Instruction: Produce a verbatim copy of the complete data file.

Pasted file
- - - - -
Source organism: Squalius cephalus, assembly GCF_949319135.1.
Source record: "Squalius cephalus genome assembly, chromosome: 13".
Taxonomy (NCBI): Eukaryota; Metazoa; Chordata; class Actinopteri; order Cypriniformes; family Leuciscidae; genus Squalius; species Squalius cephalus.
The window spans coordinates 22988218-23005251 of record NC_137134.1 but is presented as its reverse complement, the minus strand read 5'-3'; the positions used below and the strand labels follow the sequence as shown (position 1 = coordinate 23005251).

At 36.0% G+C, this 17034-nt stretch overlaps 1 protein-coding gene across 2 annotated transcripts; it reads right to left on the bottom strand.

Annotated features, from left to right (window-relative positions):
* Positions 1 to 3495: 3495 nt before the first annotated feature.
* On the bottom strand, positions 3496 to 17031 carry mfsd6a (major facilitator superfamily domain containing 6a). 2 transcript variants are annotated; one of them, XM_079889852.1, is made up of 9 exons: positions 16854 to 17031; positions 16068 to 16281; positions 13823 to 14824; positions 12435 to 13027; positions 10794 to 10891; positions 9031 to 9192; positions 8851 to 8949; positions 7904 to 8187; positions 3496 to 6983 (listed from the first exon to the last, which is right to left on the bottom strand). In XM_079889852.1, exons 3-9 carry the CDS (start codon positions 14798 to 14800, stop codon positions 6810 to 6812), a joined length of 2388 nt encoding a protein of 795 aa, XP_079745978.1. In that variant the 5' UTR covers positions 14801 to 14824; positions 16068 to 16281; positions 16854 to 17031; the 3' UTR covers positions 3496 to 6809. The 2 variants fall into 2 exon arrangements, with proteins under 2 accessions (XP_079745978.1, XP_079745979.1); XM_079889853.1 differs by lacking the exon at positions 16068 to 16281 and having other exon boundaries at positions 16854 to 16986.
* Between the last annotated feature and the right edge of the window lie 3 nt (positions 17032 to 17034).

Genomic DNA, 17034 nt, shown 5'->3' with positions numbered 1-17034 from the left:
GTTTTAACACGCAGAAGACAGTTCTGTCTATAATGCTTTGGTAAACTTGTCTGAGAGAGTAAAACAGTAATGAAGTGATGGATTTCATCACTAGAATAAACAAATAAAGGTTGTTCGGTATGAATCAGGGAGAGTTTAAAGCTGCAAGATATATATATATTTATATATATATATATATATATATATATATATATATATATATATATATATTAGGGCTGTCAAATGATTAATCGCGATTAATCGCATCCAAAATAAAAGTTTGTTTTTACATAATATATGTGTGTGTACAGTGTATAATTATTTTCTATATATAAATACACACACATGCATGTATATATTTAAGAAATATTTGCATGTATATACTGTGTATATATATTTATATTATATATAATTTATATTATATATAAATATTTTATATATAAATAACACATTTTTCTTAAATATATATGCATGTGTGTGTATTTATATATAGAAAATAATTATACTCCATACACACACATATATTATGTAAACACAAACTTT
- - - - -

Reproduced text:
Source organism: Squalius cephalus, assembly GCF_949319135.1.
Source record: "Squalius cephalus genome assembly, chromosome: 13".
Taxonomy (NCBI): Eukaryota; Metazoa; Chordata; class Actinopteri; order Cypriniformes; family Leuciscidae; genus Squalius; species Squalius cephalus.
The window spans coordinates 22988218-23005251 of record NC_137134.1 but is presented as its reverse complement, the minus strand read 5'-3'; the positions used below and the strand labels follow the sequence as shown (position 1 = coordinate 23005251).

At 36.0% G+C, this 17034-nt stretch overlaps 1 protein-coding gene across 2 annotated transcripts; it reads right to left on the bottom strand.

Annotated features, from left to right (window-relative positions):
* Positions 1 to 3495: 3495 nt before the first annotated feature.
* On the bottom strand, positions 3496 to 17031 carry mfsd6a (major facilitator superfamily domain containing 6a). 2 transcript variants are annotated; one of them, XM_079889852.1, is made up of 9 exons: positions 16854 to 17031; positions 16068 to 16281; positions 13823 to 14824; positions 12435 to 13027; positions 10794 to 10891; positions 9031 to 9192; positions 8851 to 8949; positions 7904 to 8187; positions 3496 to 6983 (listed from the first exon to the last, which is right to left on the bottom strand). In XM_079889852.1, exons 3-9 carry the CDS (start codon positions 14798 to 14800, stop codon positions 6810 to 6812), a joined length of 2388 nt encoding a protein of 795 aa, XP_079745978.1. In that variant the 5' UTR covers positions 14801 to 14824; positions 16068 to 16281; positions 16854 to 17031; the 3' UTR covers positions 3496 to 6809. The 2 variants fall into 2 exon arrangements, with proteins under 2 accessions (XP_079745978.1, XP_079745979.1); XM_079889853.1 differs by lacking the exon at positions 16068 to 16281 and having other exon boundaries at positions 16854 to 16986.
* Between the last annotated feature and the right edge of the window lie 3 nt (positions 17032 to 17034).

Genomic DNA, 17034 nt, shown 5'->3' with positions numbered 1-17034 from the left:
GTTTTAACACGCAGAAGACAGTTCTGTCTATAATGCTTTGGTAAACTTGTCTGAGAGAGTAAAACAGTAATGAAGTGATGGATTTCATCACTAGAATAAACAAATAAAGGTTGTTCGGTATGAATCAGGGAGAGTTTAAAGCTGCAAGATATATATATATTTATATATATATATATATATATATATATATATATATATATATATATATATTAGGGCTGTCAAATGATTAATCGCGATTAATCGCATCCAAAATAAAAGTTTGTTTTTACATAATATATGTGTGTGTACAGTGTATAATTATTTTCTATATATAAATACACACACATGCATGTATATATTTAAGAAATATTTGCATGTATATACTGTGTATATATATTTATATTATATATAATTTATATTATATATAAATATTTTATATATAAATAACACATTTTTCTTAAATATATATGCATGTGTGTGTATTTATATATAGAAAATAATTATACTCCATACACACACATATATTATGTAAACACAAACTTT